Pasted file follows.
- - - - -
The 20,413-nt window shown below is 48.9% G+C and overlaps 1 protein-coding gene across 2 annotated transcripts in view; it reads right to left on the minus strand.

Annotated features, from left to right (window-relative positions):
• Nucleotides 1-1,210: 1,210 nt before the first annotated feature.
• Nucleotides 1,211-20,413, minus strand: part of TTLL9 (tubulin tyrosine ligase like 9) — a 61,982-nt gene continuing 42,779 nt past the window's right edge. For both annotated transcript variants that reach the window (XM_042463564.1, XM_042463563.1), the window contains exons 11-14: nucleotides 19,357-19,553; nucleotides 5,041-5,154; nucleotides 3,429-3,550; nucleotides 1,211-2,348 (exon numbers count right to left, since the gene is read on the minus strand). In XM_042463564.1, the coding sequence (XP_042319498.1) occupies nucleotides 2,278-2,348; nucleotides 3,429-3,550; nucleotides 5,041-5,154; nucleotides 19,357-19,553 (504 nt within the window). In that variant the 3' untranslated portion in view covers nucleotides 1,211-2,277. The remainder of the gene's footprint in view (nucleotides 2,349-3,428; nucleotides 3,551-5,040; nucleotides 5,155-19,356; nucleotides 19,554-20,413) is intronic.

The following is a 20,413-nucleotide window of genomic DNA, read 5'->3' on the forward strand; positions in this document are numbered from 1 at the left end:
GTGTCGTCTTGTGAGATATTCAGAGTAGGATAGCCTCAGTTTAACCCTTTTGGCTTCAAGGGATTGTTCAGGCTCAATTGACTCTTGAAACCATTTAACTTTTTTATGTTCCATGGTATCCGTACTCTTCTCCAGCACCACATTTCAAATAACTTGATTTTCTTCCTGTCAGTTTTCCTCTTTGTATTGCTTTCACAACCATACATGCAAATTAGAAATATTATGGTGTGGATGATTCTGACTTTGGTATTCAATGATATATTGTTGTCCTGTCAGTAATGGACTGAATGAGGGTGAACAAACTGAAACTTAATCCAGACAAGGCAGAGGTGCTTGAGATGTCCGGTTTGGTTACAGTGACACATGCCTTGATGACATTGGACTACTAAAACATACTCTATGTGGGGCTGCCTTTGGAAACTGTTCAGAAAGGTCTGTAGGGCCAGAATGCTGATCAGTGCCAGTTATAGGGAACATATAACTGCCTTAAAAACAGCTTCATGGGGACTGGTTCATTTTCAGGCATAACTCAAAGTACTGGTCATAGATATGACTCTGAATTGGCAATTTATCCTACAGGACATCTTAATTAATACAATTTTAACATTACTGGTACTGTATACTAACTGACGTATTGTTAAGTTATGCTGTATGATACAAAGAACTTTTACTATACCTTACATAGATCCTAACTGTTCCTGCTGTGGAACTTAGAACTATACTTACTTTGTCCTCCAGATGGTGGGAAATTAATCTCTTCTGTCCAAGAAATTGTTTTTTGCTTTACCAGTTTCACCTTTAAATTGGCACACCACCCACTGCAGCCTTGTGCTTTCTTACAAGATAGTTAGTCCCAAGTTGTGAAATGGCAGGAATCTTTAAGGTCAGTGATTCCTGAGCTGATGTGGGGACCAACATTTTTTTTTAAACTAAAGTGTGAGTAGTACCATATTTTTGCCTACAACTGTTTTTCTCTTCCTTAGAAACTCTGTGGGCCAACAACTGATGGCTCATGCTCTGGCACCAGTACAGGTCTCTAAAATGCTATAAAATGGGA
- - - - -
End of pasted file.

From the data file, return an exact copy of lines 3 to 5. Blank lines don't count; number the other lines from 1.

• Nucleotides 1-1,210: 1,210 nt before the first annotated feature.
• Nucleotides 1,211-20,413, minus strand: part of TTLL9 (tubulin tyrosine ligase like 9) — a 61,982-nt gene continuing 42,779 nt past the window's right edge. For both annotated transcript variants that reach the window (XM_042463564.1, XM_042463563.1), the window contains exons 11-14: nucleotides 19,357-19,553; nucleotides 5,041-5,154; nucleotides 3,429-3,550; nucleotides 1,211-2,348 (exon numbers count right to left, since the gene is read on the minus strand). In XM_042463564.1, the coding sequence (XP_042319498.1) occupies nucleotides 2,278-2,348; nucleotides 3,429-3,550; nucleotides 5,041-5,154; nucleotides 19,357-19,553 (504 nt within the window). In that variant the 3' untranslated portion in view covers nucleotides 1,211-2,277. The remainder of the gene's footprint in view (nucleotides 2,349-3,428; nucleotides 3,551-5,040; nucleotides 5,155-19,356; nucleotides 19,554-20,413) is intronic.

The following is a 20,413-nucleotide window of genomic DNA, read 5'->3' on the forward strand; positions in this document are numbered from 1 at the left end: